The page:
Former US military intelligence analyst Chelsea Manning has been released from a Virginia jail where she was being held for refusing to testify before a grand jury. However, her freedom looks likely to be short-lived.
Chelsea Manning was released on Thursday from a Virginia prison where she had been jailed for refusing to testify, two months after being taken into federal custody.
However, the whistleblower's freedom looked likely to be brief. At the same time as she was released, Manning was subpoenaed to appear before another grand jury next week.
"Today marked the expiration of the term of the grand jury, and so, after 62 days of confinement, Chelsea was released from the Alexandria Detention Center," Manning's lawyers said in a statement.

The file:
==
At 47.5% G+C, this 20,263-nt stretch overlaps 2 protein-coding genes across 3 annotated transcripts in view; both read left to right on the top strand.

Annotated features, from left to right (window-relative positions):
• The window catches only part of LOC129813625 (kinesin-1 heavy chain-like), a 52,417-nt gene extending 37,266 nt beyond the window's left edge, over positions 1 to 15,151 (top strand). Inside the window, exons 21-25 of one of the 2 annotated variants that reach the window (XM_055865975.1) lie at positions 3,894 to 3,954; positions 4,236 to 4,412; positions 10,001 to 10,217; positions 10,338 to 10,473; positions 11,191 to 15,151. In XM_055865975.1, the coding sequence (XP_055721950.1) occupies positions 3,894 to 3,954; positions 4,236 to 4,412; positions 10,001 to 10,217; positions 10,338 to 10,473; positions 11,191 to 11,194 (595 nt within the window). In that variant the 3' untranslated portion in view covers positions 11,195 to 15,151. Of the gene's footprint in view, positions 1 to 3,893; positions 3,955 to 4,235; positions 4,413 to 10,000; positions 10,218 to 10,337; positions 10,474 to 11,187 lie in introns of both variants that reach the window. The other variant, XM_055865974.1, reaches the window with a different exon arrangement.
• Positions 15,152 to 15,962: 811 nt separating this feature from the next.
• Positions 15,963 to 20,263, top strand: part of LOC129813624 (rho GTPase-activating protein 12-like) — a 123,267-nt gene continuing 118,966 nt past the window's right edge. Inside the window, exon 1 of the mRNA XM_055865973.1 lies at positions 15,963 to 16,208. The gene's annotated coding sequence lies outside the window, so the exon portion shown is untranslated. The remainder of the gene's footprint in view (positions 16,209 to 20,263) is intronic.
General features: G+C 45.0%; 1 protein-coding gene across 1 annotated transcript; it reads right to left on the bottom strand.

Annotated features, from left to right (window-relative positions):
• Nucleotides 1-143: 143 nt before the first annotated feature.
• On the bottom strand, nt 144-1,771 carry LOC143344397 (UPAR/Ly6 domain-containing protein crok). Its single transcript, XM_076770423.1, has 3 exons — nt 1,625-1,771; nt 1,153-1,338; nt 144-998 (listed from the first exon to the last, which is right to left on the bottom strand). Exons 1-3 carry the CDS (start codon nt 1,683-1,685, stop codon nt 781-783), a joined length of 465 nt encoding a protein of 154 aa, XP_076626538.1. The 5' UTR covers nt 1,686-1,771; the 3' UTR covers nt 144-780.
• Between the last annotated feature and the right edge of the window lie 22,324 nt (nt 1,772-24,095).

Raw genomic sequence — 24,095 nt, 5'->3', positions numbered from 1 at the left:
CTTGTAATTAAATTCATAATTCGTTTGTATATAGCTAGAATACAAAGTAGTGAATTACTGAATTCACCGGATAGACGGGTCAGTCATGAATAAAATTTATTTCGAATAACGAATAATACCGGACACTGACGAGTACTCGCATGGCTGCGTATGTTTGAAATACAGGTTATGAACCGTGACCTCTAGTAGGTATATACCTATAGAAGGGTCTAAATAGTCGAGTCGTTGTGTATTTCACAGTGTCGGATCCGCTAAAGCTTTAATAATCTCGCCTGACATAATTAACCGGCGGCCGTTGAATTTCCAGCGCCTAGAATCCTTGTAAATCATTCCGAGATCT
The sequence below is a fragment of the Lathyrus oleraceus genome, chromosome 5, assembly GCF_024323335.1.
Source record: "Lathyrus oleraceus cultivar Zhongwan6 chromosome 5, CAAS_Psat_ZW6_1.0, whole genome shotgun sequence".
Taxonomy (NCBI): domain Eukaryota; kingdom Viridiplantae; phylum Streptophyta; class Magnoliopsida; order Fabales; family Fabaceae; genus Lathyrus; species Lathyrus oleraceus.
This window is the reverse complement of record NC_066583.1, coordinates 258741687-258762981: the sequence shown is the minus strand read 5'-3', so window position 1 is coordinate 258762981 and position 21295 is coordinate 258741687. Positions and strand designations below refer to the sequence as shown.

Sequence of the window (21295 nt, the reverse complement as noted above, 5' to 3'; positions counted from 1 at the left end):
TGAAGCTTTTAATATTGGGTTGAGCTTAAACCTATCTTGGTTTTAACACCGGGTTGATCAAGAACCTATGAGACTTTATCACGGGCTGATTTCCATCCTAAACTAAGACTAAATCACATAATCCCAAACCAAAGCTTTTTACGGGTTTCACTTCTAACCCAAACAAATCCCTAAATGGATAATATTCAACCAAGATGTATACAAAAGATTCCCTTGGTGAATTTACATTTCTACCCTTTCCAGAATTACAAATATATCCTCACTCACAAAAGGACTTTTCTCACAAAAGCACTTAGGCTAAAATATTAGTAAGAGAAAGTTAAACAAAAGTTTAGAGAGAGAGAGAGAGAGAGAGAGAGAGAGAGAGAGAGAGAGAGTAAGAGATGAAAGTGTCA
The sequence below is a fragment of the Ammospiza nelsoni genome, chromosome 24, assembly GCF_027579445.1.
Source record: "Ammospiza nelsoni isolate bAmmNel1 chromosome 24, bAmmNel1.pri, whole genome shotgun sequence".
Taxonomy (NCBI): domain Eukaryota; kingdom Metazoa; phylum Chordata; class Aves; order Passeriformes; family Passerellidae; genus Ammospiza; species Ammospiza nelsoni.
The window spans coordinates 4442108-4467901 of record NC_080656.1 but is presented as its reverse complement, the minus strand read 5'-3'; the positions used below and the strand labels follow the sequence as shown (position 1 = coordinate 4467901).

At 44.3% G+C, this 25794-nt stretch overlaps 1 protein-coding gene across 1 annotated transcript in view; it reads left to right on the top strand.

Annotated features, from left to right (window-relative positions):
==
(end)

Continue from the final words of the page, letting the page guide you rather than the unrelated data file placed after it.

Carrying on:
"Chelsea will continue to refuse to answer questions," the statement said.
The US government has accused WikiLeaks founder Julian Assange of conspiring with Manning to leak a trove of information to WikiLeaks in 2010, including State Department cables and military videos.
No participation in 'secret process'
Although it's unclear why federal prosecutors want her to appear, Manning's representatives say she was questioned over the release of information from that time.
Manning claims that grand juries — the proceedings of which are kept secret — can be abused to unfairly compel testimony with little transparency.
In a statement at the time she was taken into custody, Manning said she "will not participate in a secret process that I morally object to, particularly one that has been historically used to entrap and persecute activists for protected political speech."
Manning was court-martialed and convicted of espionage in 2013, being subsequently sentenced to 35 years in prison.
She was released in 2017, when President Barack Obama commuted the final 28 years of her sentence.
rc/sms (dpa, Reuters, AP)